She is a 20+ yo Morgan mare who was grade 5 lame and retired. The original diagnosis for the lameness was navicular. With the prescribed bar shoes, she pulled a sesamoidean ligament within 24 hours. The shoes were removed, and a second opinion diagnosed the ringbone. The treatment prescribed was retirement, with the advice to give bute the day before if the owner wished to ride her.
Within seven months of correct trimming she has regained complete soundness and gets regularly ridden.
The long toe was later shortened.
Improvement in the quality and appearance of the coat is visible (not so coarse, has more shine), as a result of the increased circulation to the hooves and legs.
The lateral cartilage is no longer so prominent and pushed up out of the hoof capsule, now that the heels have been brought back even with the widest part of the frog, and the walls in the quarters have been shortened. Such a displacement of the lateral cartilages can lead to ossifications such as sidebone, or contribute to ringbone. Most importantly the steep pastern has taken on a better angle by virtue of the heels being lowered and brought back even with the widest part of the frog. This steep alignment is the factor that most contributes to and predisposes a horse to developing ringbone, as it puts excess and unnatural strain on the extensor tendon; its attachment point becomes inflamed and eventually stabilizes by calcifying.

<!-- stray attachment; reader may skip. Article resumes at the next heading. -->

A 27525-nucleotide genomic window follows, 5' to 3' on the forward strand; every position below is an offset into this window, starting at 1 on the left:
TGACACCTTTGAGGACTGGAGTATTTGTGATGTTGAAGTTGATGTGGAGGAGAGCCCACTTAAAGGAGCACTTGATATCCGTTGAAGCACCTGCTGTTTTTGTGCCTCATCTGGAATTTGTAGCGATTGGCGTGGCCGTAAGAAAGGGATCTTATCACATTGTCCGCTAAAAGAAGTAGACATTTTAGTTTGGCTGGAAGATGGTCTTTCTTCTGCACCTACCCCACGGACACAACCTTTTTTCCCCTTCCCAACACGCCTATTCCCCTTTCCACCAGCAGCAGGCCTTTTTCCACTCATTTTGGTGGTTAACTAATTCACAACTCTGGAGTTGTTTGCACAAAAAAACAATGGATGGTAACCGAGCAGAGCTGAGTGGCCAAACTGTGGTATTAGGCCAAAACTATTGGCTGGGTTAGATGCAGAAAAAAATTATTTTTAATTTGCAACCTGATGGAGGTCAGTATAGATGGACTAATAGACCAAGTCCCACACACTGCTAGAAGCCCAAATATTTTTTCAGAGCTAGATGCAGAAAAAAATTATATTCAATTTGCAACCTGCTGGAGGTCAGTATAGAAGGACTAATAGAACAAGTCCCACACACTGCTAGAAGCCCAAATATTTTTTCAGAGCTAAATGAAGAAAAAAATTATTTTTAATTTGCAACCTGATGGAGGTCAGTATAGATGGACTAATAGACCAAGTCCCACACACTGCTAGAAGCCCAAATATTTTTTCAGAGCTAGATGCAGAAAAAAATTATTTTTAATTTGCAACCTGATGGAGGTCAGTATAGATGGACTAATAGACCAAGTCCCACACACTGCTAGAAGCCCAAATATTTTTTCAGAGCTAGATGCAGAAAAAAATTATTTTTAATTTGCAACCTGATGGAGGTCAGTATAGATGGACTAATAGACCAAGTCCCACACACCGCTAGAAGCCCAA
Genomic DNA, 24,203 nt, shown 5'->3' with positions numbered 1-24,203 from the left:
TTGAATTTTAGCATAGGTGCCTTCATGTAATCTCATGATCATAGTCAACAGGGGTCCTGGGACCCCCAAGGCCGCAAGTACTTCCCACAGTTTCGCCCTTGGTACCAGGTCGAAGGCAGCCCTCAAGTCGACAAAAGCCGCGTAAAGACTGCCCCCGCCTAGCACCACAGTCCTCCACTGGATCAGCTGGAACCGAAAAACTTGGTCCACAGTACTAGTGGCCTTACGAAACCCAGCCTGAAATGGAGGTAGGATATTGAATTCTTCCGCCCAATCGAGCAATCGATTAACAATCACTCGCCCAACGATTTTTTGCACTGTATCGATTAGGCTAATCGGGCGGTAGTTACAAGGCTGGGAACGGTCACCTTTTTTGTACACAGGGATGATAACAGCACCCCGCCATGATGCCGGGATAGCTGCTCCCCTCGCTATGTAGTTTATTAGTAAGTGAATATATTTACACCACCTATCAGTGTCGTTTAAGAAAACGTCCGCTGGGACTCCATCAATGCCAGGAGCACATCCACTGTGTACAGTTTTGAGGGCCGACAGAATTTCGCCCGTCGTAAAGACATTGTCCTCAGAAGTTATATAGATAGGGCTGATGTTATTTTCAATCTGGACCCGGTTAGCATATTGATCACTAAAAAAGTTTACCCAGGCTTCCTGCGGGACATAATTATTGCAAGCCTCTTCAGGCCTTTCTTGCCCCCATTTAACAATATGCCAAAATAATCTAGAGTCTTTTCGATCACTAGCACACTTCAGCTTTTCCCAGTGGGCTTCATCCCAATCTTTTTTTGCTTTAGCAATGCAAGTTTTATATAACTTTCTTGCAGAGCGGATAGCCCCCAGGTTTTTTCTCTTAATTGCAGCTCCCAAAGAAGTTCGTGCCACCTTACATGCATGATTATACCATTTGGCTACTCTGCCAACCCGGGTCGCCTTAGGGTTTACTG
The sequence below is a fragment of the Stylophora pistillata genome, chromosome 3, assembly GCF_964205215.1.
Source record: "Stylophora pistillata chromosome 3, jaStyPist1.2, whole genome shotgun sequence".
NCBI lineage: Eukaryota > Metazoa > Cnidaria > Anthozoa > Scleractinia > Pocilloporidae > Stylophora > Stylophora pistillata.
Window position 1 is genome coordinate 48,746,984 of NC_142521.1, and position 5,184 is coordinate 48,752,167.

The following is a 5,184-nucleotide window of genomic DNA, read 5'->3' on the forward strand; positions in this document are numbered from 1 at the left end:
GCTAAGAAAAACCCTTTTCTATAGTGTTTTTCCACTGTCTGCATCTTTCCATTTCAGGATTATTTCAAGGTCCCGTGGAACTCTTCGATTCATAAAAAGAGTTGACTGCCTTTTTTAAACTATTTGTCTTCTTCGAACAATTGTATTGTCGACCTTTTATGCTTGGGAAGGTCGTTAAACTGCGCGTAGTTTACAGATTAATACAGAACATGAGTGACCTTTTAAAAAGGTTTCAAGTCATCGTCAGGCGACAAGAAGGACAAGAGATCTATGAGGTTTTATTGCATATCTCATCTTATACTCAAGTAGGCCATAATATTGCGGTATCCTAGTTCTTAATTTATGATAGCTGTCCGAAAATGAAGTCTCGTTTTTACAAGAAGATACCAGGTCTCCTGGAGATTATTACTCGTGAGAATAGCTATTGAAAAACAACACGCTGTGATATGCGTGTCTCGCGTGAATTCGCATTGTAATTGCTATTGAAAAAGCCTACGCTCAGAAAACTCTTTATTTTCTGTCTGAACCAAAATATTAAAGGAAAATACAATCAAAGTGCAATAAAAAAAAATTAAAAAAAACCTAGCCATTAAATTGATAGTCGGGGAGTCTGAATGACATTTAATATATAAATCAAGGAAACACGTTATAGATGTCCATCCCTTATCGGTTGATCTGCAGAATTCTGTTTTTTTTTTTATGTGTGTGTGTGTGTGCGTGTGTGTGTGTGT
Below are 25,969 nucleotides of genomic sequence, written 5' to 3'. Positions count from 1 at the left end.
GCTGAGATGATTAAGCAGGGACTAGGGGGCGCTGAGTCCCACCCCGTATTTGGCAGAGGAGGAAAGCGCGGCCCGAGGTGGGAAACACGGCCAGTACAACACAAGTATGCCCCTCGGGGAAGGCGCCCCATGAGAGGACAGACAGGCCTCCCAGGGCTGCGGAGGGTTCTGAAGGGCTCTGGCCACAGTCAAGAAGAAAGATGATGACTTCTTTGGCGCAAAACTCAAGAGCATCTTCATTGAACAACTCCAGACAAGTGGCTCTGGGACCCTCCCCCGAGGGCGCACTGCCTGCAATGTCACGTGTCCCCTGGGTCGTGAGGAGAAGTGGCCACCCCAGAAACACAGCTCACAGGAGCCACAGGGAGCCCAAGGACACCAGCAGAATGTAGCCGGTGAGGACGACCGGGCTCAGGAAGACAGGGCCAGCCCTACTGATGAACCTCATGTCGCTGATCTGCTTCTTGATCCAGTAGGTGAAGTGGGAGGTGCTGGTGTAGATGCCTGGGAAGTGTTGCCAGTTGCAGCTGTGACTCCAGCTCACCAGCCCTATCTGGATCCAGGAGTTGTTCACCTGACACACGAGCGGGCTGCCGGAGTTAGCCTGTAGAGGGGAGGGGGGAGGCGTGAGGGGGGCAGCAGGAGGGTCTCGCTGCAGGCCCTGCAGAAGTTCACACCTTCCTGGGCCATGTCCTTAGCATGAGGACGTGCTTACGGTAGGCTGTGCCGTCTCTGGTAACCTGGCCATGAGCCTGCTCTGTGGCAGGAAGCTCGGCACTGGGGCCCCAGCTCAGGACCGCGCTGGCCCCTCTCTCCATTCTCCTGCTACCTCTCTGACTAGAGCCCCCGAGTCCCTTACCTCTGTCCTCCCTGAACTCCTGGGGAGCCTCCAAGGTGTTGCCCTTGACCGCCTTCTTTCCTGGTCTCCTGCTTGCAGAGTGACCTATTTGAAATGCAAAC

Do you visit the Rhinebeck area frequently? I will soon be moving my horses, likely to Tivoli or Ghent. Do you go to those areas?
I had a wonderful farrier who cured my horses of underrun heels, flat feet, bullnosed hoof, flares, and helped my severely clubfooted horse(due to severe high ringbone).Since I moved further north and my farrier moved to Massachusetts, the farrier where we currently board has reversed everything and they’re getting worse. My ringbone guy had a severely atrophied tendon due to a man who called himself a “barefoot podiatrist” who a few years ago felt it was best not to trim that hoof at all as “nature knows best?” He left that heel untrimmed and trimmed the other heels down to the bulbs on both horses — crippled both of my horses for a whole summer with his severe trimming methods. My one guy was trimmed so he was walking on pink sole which led to severe problems – and huge vet bills. The long heel would not allow my guy to get his heel down, causing pulled extensors with 10 weeks of stall rest & the tendon atrophied since he couldn’t get his very long heel down. The new farrier helped a tremendously. Then we had check ligament surgery a year ago that brought it back down again, but the current farrier is of the same thought — let the heel grow long. So here we go again — ugh! Am moving my horses as current farrier will not cooperate with the surgeon’s instructions to “keep his heel as short as possible, lowering it slowly over time.” After surgery, heel down and walking well. Not now! Heel is being kept 3 inches long. Please advise.
Hi Cheryl and thanks for your inquiry. I do travel to the Rhinebeck area and I have sent you an email directly with more specific information (the email associated with the account you posted this message from). Please do check there. Thanks! Christina